The power behind VR’s effectiveness is a bit of a paradox: artificially created scenarios that generate deeply felt human reactions. That’s the reason video-game developers have learned that VR might not be the ideal platform for classic chase-and-shoot games. What’s thrilling escapism on a traditional family-room screen is so terrifyingly real in VR that players are more likely to hide in a virtual corner than engage with the game.
What VR unlocks instead is a different human skill, one that we don’t talk much about in the digital age: our ability to empathize. When de la Peña’s L.A.–based Emblematic Group created a VR experience using computer animation built around the real audio of 911 calls and witness testimony of the Trayvon Martin shooting, the finished product—“One Dark Night”—was so haunting that viewers shared it more than 1.3 million times online and through social media. It rekindled the national debate on how we process and react to human tragedy.
Other mediums—including books, paintings, film, and music—can inspire empathy. But the advantage that VR holds over its predecessors is an unmatched level of human control. Even if you don’t guide the story you’re experiencing, you have complete control over how you engage with it—where you look, where you walk, what you focus on—so the feelings these situations evoke are much deeper and more profound.
A fine example of this dynamic is the soon-to-be released product Tilt Brush. This VR toolbox, created by San Francisco developers Skillman & Hackett, allows users to paint the space around the—the actual air—in 3-D shapes, lights, and colors created with just a flick of their hands. The emotion it spurs is unmistakable: pure wonder.
Many VR converts describe their first experience as making them feel like a child again. They talk of getting “lost” in a new world, a sensation that isn’t tied to the physical space around them or the electronic gizmos they’re plugged into. Instead, it’s born from the mysterious spaces of the heart and mind.
An industry that fully understands the power of being able to tap into this elusive realm is marketing and advertising. Mega brands such as HBO and Coca- Cola, which sponsored a VR experience at last year’s FIFA World Cup, are exploring the space with gusto. The potential is clear, especially as traditional models of advertising continue to show signs of being less potent.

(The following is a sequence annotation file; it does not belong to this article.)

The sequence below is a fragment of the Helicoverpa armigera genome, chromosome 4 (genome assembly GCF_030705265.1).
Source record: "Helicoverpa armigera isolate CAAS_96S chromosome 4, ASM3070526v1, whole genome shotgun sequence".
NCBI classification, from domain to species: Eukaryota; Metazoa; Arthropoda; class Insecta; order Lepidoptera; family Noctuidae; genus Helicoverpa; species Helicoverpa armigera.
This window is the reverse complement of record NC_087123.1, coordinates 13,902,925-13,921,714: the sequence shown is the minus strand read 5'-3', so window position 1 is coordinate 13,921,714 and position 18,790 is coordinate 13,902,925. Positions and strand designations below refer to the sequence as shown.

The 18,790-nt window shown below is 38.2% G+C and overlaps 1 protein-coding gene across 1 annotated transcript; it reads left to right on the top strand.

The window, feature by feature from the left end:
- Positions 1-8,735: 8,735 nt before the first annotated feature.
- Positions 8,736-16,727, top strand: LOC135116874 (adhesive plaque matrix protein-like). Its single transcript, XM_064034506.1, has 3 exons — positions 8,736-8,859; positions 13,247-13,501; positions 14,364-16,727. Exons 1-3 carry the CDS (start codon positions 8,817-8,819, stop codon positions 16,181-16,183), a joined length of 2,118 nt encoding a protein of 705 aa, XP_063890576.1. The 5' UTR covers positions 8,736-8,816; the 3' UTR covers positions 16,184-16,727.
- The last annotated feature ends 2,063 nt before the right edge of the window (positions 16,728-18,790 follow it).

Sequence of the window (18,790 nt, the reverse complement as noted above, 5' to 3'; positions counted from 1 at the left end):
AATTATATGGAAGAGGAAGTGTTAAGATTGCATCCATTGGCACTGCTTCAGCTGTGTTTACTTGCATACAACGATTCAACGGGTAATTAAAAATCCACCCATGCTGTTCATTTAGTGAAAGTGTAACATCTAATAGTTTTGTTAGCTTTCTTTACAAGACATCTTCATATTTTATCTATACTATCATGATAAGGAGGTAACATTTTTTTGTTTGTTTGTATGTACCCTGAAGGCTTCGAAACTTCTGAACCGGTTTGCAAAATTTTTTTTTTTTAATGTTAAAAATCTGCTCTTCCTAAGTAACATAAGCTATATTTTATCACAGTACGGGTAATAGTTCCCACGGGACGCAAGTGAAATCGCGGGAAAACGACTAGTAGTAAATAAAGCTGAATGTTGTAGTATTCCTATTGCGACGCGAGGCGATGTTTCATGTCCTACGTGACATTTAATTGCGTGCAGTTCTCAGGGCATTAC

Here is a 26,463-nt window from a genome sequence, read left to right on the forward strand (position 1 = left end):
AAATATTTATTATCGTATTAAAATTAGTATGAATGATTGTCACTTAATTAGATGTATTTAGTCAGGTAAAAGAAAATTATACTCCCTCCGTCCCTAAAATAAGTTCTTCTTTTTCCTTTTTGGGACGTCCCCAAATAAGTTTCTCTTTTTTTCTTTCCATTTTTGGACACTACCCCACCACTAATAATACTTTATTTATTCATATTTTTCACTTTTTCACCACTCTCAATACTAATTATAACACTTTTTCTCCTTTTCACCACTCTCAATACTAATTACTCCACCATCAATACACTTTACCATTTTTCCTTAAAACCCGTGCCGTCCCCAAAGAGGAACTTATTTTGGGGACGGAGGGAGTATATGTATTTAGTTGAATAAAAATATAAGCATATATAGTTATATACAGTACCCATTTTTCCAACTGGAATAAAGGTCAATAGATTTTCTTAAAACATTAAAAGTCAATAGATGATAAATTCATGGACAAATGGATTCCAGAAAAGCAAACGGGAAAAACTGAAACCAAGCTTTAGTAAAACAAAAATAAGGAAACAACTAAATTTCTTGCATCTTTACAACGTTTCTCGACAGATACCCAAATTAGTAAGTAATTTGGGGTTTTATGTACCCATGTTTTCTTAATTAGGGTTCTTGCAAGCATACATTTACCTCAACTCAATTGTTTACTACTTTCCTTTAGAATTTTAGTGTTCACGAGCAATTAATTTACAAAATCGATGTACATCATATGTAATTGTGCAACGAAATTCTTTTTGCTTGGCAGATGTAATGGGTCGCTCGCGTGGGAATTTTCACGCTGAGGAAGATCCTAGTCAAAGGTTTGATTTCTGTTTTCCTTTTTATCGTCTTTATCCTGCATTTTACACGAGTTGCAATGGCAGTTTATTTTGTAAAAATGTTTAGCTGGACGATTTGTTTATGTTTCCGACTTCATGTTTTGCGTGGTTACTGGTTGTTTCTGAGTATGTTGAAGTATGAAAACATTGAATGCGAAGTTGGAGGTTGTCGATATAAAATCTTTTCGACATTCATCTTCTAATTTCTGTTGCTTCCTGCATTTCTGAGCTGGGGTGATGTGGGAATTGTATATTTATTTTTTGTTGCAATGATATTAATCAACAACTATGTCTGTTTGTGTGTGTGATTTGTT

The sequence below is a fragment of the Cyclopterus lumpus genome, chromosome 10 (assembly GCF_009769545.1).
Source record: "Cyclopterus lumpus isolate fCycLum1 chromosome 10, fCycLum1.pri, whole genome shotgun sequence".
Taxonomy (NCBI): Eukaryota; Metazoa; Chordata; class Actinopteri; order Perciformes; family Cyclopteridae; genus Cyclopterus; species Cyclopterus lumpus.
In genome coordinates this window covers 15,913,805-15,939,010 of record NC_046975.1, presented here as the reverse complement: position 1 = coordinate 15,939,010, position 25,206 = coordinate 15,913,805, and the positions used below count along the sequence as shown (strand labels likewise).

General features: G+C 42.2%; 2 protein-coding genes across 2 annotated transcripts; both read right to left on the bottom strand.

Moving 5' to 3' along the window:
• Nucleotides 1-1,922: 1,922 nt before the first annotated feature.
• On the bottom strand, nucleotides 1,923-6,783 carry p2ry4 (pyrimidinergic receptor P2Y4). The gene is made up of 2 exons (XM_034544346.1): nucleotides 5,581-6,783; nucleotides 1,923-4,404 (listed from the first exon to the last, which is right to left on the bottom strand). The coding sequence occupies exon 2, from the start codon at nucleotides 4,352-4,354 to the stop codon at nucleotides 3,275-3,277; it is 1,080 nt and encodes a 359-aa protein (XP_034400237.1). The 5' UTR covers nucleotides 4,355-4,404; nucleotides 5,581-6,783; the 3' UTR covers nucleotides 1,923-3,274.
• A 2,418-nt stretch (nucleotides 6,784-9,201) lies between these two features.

“With advertising, people have their barriers up,” says Marc Lengning, global head of brand management for MINI. “That’s why we want to emphasize storytelling over product features. We created two fictional films in VR because we didn’t want to do a commercial. We wanted to explore a technology.”
VR marketing films are being tested for everything from tourism to fashion. Marriott has created a VR experience, called Teleporter, in which potential clients can get a sense of what it’s like to visit Hawaii. As you walk on a black-sand beach in Maui, you feel the sun on your face, the breeze in your hair, and the mist of the ocean (Marriott actually incorporated those sensory elements). The experience doesn’t replace your interest in real travel—it intensifies it. This approach has the potential to create brand messages that are practically impossible to ignore, because you don’t passively consume them, you live them. “VR advertising is almost a new language,” says Nick DiCarlo, general manager of immersive products and virtual reality at Samsung. “If you think about watching VR advertisements, it’s not three seconds you count as a view. It’s watched for seven minutes.”
On the road to massive scale, the biggest challenge that VR immediately faces is marketing the technology itself. Two major hurdles to adoption—pricing and perception—have already surfaced, even though only a small percentage of the public has actually experienced modern VR.
Early VR experiences—think the amusement-park ride or simulators used in aviation and space exploration—were so expensive to produce that it was impossible for many private companies or consumers to afford them. By comparison, VR is now cheap enough for the masses. The high-end consumer headsets that are hitting the market all cost less than $500, and some, like Google Cardboard, are under $30. If the products prove to be popular—and the answer could come as soon as the 2015 holiday shopping season—competition and market dynamics will drive prices even lower. Mattel is even ready to bring VR to children with a $30 version of its classic View-Master.
With the cost of entry no longer an obstacle, the trickier hurdle is public perception. VR is just a strange idea for some people to embrace—why do virtually what you can do for real? It doesn’t help that some early testers of VR literally got sick while using the technology. The queasiness is brought on by a physical disconnect: The brain is responding to the visual cues of speed and motion, while the body remains almost perfectly still.